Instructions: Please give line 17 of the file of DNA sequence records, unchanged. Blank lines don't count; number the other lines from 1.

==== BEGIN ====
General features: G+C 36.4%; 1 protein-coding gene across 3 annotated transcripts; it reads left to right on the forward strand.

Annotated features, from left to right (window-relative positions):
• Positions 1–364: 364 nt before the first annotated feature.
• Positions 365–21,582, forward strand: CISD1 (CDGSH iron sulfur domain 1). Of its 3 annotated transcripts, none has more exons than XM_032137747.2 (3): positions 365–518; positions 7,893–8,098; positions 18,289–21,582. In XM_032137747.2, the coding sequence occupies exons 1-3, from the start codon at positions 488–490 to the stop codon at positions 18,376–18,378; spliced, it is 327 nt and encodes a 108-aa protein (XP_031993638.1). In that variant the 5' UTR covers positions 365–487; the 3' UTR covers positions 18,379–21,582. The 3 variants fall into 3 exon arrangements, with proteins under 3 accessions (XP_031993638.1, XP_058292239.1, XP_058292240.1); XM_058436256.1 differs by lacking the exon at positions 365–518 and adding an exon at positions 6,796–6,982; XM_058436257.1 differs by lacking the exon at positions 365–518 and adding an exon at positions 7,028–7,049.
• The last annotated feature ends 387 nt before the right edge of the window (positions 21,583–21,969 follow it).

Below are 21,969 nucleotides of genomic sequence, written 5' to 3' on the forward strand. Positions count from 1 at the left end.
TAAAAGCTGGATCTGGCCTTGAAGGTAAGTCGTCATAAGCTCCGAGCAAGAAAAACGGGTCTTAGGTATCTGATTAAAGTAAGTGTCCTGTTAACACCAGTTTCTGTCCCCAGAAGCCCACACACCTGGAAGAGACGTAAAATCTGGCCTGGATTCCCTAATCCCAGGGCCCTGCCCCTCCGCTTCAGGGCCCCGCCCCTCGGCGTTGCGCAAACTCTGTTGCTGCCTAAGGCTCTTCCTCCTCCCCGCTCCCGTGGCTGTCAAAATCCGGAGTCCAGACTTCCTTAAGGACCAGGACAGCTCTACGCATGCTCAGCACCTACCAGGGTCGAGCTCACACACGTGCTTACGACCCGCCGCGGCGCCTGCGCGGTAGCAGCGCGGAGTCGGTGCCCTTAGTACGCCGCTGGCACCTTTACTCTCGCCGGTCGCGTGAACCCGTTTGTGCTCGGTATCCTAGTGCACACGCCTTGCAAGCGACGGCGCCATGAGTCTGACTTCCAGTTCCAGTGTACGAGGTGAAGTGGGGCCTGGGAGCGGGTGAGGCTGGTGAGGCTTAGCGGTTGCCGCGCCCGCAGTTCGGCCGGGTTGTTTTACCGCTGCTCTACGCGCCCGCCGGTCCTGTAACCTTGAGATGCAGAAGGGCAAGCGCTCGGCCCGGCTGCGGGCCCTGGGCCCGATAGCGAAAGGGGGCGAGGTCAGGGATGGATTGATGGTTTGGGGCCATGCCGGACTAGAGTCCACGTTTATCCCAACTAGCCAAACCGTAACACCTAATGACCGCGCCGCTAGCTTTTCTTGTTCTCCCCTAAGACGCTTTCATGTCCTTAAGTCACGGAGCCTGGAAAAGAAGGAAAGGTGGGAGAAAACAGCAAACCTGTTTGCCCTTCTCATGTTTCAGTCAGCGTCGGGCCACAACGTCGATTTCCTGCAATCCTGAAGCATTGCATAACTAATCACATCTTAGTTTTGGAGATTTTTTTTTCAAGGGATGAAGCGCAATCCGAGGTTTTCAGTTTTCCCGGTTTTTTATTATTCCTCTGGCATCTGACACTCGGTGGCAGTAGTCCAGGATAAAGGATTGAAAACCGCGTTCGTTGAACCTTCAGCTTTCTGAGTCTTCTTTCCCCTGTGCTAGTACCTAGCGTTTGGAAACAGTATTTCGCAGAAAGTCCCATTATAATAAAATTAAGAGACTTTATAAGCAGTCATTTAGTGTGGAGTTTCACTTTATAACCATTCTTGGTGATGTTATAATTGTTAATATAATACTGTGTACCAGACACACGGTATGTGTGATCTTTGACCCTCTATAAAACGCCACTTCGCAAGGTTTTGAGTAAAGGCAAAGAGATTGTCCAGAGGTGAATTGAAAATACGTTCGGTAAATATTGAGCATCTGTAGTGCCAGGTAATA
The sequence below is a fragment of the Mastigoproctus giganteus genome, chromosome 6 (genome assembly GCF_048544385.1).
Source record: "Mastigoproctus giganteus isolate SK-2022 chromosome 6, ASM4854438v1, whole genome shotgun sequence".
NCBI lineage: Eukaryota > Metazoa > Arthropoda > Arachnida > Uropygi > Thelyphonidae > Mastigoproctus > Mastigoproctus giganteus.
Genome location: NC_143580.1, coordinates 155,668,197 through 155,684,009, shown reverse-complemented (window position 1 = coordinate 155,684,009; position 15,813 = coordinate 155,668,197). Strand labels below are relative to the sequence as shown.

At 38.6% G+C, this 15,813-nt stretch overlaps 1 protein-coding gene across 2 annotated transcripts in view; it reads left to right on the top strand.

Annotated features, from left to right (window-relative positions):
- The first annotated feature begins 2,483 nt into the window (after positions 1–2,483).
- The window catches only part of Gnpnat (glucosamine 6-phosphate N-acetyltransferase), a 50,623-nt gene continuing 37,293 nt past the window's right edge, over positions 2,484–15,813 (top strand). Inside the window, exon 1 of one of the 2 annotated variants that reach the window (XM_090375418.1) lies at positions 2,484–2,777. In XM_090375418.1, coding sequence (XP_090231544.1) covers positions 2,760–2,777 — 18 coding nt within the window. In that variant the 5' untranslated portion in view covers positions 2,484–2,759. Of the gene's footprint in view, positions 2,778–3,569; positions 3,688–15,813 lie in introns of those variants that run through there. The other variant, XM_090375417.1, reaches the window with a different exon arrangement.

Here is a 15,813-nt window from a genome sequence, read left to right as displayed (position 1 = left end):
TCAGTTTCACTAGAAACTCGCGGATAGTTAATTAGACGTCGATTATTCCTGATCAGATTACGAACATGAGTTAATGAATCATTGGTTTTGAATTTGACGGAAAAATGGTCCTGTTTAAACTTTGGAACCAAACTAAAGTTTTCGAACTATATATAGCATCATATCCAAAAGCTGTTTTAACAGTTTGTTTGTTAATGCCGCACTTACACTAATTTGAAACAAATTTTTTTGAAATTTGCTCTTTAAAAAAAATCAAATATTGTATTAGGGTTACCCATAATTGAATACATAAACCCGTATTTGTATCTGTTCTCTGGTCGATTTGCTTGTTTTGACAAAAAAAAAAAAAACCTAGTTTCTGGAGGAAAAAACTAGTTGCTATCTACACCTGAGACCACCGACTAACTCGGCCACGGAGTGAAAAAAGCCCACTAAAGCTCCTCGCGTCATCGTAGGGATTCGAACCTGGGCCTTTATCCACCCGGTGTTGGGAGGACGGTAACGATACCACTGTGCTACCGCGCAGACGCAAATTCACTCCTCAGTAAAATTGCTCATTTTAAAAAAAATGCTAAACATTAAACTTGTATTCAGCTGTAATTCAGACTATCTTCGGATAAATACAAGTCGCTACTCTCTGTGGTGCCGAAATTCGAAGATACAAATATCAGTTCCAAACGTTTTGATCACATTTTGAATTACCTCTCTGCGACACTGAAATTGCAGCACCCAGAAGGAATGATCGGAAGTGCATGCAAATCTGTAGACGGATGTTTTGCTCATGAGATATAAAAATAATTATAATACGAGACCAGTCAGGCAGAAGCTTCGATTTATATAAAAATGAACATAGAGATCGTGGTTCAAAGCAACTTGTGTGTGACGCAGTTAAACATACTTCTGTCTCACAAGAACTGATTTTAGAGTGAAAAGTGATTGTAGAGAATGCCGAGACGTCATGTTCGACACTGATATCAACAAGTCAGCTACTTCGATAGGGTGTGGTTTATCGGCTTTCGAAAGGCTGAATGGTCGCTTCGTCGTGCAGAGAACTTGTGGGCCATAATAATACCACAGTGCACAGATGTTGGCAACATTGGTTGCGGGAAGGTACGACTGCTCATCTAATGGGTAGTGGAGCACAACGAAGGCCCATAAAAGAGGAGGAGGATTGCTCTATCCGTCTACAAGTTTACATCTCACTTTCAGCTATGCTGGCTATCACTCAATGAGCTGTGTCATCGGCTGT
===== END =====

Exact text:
TCAGTTTCACTAGAAACTCGCGGATAGTTAATTAGACGTCGATTATTCCTGATCAGATTACGAACATGAGTTAATGAATCATTGGTTTTGAATTTGACGGAAAAATGGTCCTGTTTAAACTTTGGAACCAAACTAAAGTTTTCGAACTATATATAGCATCATATCCAAAAGCTGTTTTAACAGTTTGTTTGTTAATGCCGCACTTACACTAATTTGAAACAAATTTTTTTGAAATTTGCTCTTTAAAAAAAATCAAATATTGTATTAGGGTTACCCATAATTGAATACATAAACCCGTATTTGTATCTGTTCTCTGGTCGATTTGCTTGTTTTGACAAAAAAAAAAAAAACCTAGTTTCTGGAGGAAAAAACTAGTTGCTATCTACACCTGAGACCACCGACTAACTCGGCCACGGAGTGAAAAAAGCCCACTAAAGCTCCTCGCGTCATCGTAGGGATTCGAACCTGGGCCTTTATCCACCCGGTGTTGGGAGGACGGTAACGATACCACTGTGCTACCGCGCAGACGCAAATTCACTCCTCAGTAAAATTGCTCATTTTAAAAAAAATGCTAAACATTAAACTTGTATTCAGCTGTAATTCAGACTATCTTCGGATAAATACAAGTCGCTACTCTCTGTGGTGCCGAAATTCGAAGATACAAATATCAGTTCCAAACGTTTTGATCACATTTTGAATTACCTCTCTGCGACACTGAAATTGCAGCACCCAGAAGGAATGATCGGAAGTGCATGCAAATCTGTAGACGGATGTTTTGCTCATGAGATATAAAAATAATTATAATACGAGACCAGTCAGGCAGAAGCTTCGATTTATATAAAAATGAACATAGAGATCGTGGTTCAAAGCAACTTGTGTGTGACGCAGTTAAACATACTTCTGTCTCACAAGAACTGATTTTAGAGTGAAAAGTGATTGTAGAGAATGCCGAGACGTCATGTTCGACACTGATATCAACAAGTCAGCTACTTCGATAGGGTGTGGTTTATCGGCTTTCGAAAGGCTGAATGGTCGCTTCGTCGTGCAGAGAACTTGTGGGCCATAATAATACCACAGTGCACAGATGTTGGCAACATTGGTTGCGGGAAGGTACGACTGCTCATCTAATGGGTAGTGGAGCACAACGAAGGCCCATAAAAGAGGAGGAGGATTGCTCTATCCGTCTACAAGTTTACATCTCACTTTCAGCTATGCTGGCTATCACTCAATGAGCTGTGTCATCGGCTGT